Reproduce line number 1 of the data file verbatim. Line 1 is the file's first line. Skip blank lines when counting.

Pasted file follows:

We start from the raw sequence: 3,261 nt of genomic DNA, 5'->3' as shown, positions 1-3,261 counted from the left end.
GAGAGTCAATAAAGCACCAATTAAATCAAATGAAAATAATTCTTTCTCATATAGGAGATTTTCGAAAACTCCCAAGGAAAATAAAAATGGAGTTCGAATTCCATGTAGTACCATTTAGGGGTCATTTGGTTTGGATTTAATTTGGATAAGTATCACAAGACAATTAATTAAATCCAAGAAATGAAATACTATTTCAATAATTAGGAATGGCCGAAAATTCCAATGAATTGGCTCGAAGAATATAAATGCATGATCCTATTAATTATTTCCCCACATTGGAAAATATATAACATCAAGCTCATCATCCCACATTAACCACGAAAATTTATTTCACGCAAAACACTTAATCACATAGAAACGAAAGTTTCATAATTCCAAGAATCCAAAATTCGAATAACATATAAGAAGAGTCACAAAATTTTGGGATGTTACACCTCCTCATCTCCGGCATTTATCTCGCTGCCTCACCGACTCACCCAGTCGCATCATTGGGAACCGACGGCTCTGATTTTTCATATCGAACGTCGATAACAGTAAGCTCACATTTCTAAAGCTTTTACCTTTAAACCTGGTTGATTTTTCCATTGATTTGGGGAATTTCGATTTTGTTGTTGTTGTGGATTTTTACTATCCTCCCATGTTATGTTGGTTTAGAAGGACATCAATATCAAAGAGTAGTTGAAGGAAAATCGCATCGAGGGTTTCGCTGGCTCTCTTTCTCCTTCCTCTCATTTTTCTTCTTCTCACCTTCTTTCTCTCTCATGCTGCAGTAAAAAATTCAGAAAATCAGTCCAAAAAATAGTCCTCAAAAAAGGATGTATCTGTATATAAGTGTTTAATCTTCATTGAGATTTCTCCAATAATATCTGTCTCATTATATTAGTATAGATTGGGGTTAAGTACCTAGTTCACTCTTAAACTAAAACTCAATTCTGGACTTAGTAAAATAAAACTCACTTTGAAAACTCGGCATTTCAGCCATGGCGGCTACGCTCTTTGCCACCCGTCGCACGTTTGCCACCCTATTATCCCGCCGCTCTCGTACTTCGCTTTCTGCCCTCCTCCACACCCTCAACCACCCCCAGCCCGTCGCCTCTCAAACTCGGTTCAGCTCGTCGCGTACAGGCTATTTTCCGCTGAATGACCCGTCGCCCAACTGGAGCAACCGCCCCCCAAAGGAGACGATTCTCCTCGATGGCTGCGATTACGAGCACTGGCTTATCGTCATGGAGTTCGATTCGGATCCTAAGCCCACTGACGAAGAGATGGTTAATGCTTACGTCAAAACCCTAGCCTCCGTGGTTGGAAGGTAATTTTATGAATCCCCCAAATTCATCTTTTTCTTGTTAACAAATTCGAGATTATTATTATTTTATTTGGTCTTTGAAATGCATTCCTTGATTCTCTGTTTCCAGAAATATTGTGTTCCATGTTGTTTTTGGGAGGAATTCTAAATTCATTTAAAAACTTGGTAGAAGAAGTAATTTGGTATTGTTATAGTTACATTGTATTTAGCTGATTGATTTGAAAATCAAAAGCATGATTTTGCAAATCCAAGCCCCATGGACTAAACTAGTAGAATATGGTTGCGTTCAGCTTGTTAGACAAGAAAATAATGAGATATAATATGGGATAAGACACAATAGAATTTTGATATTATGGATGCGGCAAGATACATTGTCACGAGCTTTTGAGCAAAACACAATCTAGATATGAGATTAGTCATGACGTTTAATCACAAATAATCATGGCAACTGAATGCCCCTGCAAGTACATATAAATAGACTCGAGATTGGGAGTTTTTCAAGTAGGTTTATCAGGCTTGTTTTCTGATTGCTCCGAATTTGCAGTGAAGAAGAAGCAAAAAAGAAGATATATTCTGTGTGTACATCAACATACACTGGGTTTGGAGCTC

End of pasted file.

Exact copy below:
We start from the raw sequence: 3,261 nt of genomic DNA, 5'->3' as shown, positions 1-3,261 counted from the left end.